Newly approved sustainable office tower, Edge London Bridge, will be an all-electric building with no fossil fuel or gas supply, putting it at the cutting-edge of low carbon design
There is a simple approach to driving a building to achieving exceptional performance levels, and that’s to always strive, and never settle. Often it requires testing out new ideas in real time as a project moves through key development stages.
Developments that perform at exceptional levels do not come about through implementing a singular silver bullet of innovation. Instead, they are firmly rooted in a single philosophy, which gives way to hundreds, or even thousands, of smaller technical or design innovations working together. Much like an Olympic marathon relay team, multiple members must give their best performance to deliver one long-distance goal.
It follows then, that good buildings come out of good relationships. When you are aiming to push new boundaries, everyone is required to work effectively together, ideally with a shared enthusiasm for the big-picture end goal. From this stems the passion for the detail; the thousands of micro decisions required to get there.
In a project with genuine carbon neutral goals, architecture and engineering form a key interface, and must work closely together from the very outset of a project. The envelope and configuration of space will have a key impact on the services for example, and vice versa, adopting low embodied and operational carbon systems will have an impact on the architecture and design.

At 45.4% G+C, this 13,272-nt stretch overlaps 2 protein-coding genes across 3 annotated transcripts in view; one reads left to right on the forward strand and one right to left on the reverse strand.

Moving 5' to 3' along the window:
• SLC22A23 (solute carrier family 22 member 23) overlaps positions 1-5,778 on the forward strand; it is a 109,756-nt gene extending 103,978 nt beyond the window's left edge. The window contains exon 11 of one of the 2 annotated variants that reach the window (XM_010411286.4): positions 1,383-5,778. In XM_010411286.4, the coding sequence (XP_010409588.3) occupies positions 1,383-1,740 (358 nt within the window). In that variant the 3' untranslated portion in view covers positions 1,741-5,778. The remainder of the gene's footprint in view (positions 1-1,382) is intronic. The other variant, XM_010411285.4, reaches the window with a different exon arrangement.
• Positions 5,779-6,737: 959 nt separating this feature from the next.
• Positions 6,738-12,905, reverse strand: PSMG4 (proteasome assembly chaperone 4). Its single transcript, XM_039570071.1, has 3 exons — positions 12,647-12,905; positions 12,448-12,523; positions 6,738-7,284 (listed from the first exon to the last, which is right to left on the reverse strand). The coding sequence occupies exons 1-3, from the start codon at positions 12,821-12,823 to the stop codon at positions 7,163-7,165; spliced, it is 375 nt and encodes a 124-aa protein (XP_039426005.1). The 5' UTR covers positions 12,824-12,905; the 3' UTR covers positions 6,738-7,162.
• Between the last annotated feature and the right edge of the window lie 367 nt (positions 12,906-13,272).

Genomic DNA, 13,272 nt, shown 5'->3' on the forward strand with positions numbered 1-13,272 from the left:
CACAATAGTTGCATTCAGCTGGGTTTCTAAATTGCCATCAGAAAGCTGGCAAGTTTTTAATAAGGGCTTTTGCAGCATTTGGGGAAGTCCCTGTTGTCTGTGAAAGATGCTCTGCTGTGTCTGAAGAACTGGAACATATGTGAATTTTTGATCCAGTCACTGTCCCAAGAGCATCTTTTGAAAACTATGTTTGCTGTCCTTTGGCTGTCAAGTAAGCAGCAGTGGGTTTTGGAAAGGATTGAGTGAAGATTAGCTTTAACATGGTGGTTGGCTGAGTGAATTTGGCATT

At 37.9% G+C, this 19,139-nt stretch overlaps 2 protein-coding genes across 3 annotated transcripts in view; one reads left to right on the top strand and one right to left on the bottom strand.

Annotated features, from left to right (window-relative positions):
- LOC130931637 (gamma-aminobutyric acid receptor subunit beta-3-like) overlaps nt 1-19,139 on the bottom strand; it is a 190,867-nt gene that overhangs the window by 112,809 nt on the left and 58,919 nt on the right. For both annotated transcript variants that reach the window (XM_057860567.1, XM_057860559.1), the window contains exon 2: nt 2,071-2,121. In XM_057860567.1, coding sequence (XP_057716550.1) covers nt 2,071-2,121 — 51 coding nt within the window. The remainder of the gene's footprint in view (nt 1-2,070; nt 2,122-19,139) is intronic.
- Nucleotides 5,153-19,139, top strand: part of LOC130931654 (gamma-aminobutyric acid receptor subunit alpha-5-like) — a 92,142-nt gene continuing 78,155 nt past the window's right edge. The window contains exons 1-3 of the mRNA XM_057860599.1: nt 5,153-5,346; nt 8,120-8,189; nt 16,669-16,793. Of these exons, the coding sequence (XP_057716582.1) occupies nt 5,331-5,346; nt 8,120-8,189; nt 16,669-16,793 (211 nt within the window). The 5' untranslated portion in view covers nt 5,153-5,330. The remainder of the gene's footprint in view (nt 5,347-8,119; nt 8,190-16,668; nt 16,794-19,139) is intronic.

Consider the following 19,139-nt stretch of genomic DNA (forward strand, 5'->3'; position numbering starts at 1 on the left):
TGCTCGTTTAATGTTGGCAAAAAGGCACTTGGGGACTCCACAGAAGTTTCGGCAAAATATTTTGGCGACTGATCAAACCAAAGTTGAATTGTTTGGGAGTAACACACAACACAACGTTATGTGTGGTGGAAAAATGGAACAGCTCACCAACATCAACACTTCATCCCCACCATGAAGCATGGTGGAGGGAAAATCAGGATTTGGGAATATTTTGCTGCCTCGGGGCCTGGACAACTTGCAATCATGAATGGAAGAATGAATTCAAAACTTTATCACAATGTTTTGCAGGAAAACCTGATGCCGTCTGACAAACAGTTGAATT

When approaching key milestones in a project, it is important to ensure that the groundwork has been done ahead of time, so all relevant parties are in the decision-making loop. Our job is very much to influence design direction ahead of key decisions being made, ensuring we work in a way that informs, rather than dictates the design.
We will often develop parametric modelling tools specific to a project, for example, that enable an architect to understand the impact of a facade configuration on the systems selection, and the corresponding performance of the development. Tools like this make information readily available to people from interdependent disciplines and helps them get behind the joint decision-making process. Again, this works most effectively when there is joint buy-in to an end-vision for the building.
We are really pleased to say that its these working relationships and this joint vision that make Edge London Bridge set to be the first office block in London to achieve both BREEAM Outstanding and the WELL Platinum rating, and the most sustainable office tower in the capital. Our hope is that the teams behind all new office buildings see not only that this is possible, but that there’s nothing stopping them from pushing office architecture to even new levels of sustainability, health and happiness.
Image by Miller Hare for EDGE
London-based practice Atelier Ten are the environmental design consultants and engineers on the project, working with architects Pilbrow & Partners and Dutch developer, Edge.